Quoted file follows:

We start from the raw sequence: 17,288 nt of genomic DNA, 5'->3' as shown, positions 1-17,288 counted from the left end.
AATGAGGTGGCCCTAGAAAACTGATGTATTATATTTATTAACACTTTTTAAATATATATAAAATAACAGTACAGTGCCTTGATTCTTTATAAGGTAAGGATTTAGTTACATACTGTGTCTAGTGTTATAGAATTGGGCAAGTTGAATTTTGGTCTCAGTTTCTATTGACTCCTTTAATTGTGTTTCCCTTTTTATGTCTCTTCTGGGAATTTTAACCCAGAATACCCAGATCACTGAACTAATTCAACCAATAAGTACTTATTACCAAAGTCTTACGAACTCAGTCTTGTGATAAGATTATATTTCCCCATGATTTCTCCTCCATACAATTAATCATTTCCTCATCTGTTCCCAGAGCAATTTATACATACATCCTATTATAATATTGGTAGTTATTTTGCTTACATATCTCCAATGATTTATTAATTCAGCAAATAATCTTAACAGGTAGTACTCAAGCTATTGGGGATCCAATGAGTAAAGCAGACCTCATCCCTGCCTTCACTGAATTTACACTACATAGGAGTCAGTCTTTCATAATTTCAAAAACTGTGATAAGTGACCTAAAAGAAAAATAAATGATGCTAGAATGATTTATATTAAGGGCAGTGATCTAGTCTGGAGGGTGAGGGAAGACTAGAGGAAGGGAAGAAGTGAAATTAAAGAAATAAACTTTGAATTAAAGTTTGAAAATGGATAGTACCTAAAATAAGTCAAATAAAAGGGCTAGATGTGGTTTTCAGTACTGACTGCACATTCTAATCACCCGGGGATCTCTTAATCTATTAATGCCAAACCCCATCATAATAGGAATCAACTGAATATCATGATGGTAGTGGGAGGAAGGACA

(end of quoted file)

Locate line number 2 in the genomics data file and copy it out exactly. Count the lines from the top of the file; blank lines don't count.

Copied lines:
AATGAGGTGGCCCTAGAAAACTGATGTATTATATTTATTAACACTTTTTAAATATATATAAAATAACAGTACAGTGCCTTGATTCTTTATAAGGTAAGGATTTAGTTACATACTGTGTCTAGTGTTATAGAATTGGGCAAGTTGAATTTTGGTCTCAGTTTCTATTGACTCCTTTAATTGTGTTTCCCTTTTTATGTCTCTTCTGGGAATTTTAACCCAGAATACCCAGATCACTGAACTAATTCAACCAATAAGTACTTATTACCAAAGTCTTACGAACTCAGTCTTGTGATAAGATTATATTTCCCCATGATTTCTCCTCCATACAATTAATCATTTCCTCATCTGTTCCCAGAGCAATTTATACATACATCCTATTATAATATTGGTAGTTATTTTGCTTACATATCTCCAATGATTTATTAATTCAGCAAATAATCTTAACAGGTAGTACTCAAGCTATTGGGGATCCAATGAGTAAAGCAGACCTCATCCCTGCCTTCACTGAATTTACACTACATAGGAGTCAGTCTTTCATAATTTCAAAAACTGTGATAAGTGACCTAAAAGAAAAATAAATGATGCTAGAATGATTTATATTAAGGGCAGTGATCTAGTCTGGAGGGTGAGGGAAGACTAGAGGAAGGGAAGAAGTGAAATTAAAGAAATAAACTTTGAATTAAAGTTTGAAAATGGATAGTACCTAAAATAAGTCAAATAAAAGGGCTAGATGTGGTTTTCAGTACTGACTGCACATTCTAATCACCCGGGGATCTCTTAATCTATTAATGCCAAACCCCATCATAATAGGAATCAACTGAATATCATGATGGTAGTGGGAGGAAGGACA